As a homeowner, what can you do about this? There are a few different options available to you, and you may as well try the free ones first!

What can you do about your hot bedroom in Seattle

  1. If you have a forced air furnace in the house, the first thing that you’re going to want to try is setting the fan to run 24 hours per day, 7 days per week. What this can sometimes accomplish is taking the colder air from the lower parts of the house, sucking it into the duct system and pushing it to the upstairs of your house. In this sense it’s not a cooling system, but a redistribution of cold air.There are downsides to this. If the only refuge from hot parts of your home was the nice cold basement, you’ll find your basement will get increasingly warmer. Over time, as you run out of cold air to redistribute upstairs, the entire house will be more equal in heat, with nothing left to redistribute. You can set up fans, but again, that’s not really cooling it down, you’re just creating airflow which may cool your body down a bit.
  2. You can install something referred to as a “window shaker”, which is a window-unit that can be bought at Costco. Because your window is always open, this creates a security issue. They run almost 24 hours a day when it’s hot, so they can be noisy, leak, and don’t offer a lot of power.
  3. Another option is to install something called a portable air conditioner. They sit inside your room while the ducting system goes to the window, and have a similar effect as the window shaker. They run a lot, they are not very powerful, and they make a lot of noise and sometimes leak water.Ultimately, if none of the less expensive options are possible, or you’re interested in cooling more rooms than a single sweltering bedroom, you are only left with whole home air conditioning.

Whole house air conditioners are rapidly getting more popular in the Seattle area. 30 years ago, only a small percentage of the population had them. Nowadays, in some areas almost 50% of homes or more have them. Whole house air conditioners are also more cost-effective than you may imagine.

Should I get a heat pump in Seattle?

In the Seattle area, residents are much more likely to buy heat pumps than some other parts of the country. The reasoning behind this is it’s not as cold in the winter as other parts of the northern United States, like in the East or Mid-West. With a heat pump what happens is, the colder the temperature gets, the less the heat pump is able to deliver into a house. But if it continually drops below freezing all winter long, heat pumps effectiveness is greatly diminished or become much too expensive to run.

To give you a brief description of what the heat pump does, it collects heat from outside the home right down to relatively cold temperatures and brings that heat into the home, thereby, in a sense, producing free heat. The issue is, and why it’s not free, it takes electricity to absorb and extract the heat out of the air outside. So, the colder it is or the more expensive utility rates are, the less likely it is that heat pump can save you money.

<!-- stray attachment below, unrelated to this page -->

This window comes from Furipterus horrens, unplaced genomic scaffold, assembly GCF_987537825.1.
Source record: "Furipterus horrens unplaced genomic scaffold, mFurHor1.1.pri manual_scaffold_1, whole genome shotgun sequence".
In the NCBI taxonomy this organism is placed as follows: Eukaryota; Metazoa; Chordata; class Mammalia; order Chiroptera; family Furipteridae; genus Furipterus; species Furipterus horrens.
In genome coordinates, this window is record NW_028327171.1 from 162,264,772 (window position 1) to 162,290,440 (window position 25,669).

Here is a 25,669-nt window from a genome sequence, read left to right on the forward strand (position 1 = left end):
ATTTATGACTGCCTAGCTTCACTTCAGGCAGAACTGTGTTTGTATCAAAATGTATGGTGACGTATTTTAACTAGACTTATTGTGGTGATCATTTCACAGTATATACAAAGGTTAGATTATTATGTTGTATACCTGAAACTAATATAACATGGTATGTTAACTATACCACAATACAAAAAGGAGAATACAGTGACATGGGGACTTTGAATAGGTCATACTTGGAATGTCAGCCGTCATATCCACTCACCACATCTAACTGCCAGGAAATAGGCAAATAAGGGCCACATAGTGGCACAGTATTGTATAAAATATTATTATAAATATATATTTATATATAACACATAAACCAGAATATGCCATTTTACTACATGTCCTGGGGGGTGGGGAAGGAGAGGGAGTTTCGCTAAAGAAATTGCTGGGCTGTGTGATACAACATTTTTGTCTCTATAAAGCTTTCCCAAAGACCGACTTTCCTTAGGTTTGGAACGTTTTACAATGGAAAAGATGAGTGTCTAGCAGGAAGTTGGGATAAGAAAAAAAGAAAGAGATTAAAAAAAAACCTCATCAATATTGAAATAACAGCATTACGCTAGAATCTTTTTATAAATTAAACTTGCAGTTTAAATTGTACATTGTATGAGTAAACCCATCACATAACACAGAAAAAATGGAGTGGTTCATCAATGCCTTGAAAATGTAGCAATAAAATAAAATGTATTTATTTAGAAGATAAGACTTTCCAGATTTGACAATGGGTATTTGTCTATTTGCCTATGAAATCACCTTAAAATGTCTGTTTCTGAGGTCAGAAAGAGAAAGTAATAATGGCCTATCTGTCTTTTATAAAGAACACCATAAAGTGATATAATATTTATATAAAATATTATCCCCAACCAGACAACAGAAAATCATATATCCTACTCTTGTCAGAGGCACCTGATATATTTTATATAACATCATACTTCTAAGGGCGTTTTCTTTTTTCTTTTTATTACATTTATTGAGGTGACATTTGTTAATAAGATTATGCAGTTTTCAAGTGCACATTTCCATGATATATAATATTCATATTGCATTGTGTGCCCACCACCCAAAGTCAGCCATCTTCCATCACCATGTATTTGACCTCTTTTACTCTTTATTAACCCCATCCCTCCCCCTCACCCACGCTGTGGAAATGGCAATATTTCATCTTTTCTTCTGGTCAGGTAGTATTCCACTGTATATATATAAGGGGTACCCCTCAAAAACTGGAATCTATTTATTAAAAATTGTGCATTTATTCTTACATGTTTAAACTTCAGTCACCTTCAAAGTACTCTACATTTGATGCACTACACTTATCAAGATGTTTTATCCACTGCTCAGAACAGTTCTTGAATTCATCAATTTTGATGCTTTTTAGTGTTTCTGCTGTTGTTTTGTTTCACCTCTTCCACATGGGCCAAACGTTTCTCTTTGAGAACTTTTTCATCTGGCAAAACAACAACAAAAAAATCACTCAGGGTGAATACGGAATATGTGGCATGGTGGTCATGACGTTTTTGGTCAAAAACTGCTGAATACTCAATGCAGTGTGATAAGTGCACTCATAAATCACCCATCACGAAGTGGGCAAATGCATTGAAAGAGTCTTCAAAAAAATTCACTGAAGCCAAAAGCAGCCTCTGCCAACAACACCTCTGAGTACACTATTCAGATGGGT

Seattle is better than other areas of the country in the winter because it’s a little bit warmer in the winter and it’s more heat to extract. On average, sometimes Seattle only get 25 days of freezing per year, meaning the rest of the time that it’s in heating mode, it will be able to function.

The alternative to getting a heat pump is to just get an air conditioner. Usually, people buy heat pumps because they really want an air conditioning system for the house which a heat pump also does. In the summer time, if you don’t want an air conditioning system, don’t bother getting heat pump just for the utility savings because the heat pumps cost more money up front then an air conditioner and if you can’t save enough money, with a heat pump, over the winter, then it becomes pointless to buy one in the first place.

About 5 years ago people in the Seattle area bought many more heat pumps than they do today, but with rising electricity costs, the number of heat pumps being purchased in the Seattle area has greatly diminished.

The Verdict

My suggestion, at this point, is to likely just get an air conditioner and not a heat pump, unless your backup heat source is not natural gas. Natural gas is by far the least expensive backup heat source. So, if your backup heat source is propane or oil or other fuels, then heat pump will easily be able to save you considerable amount of money.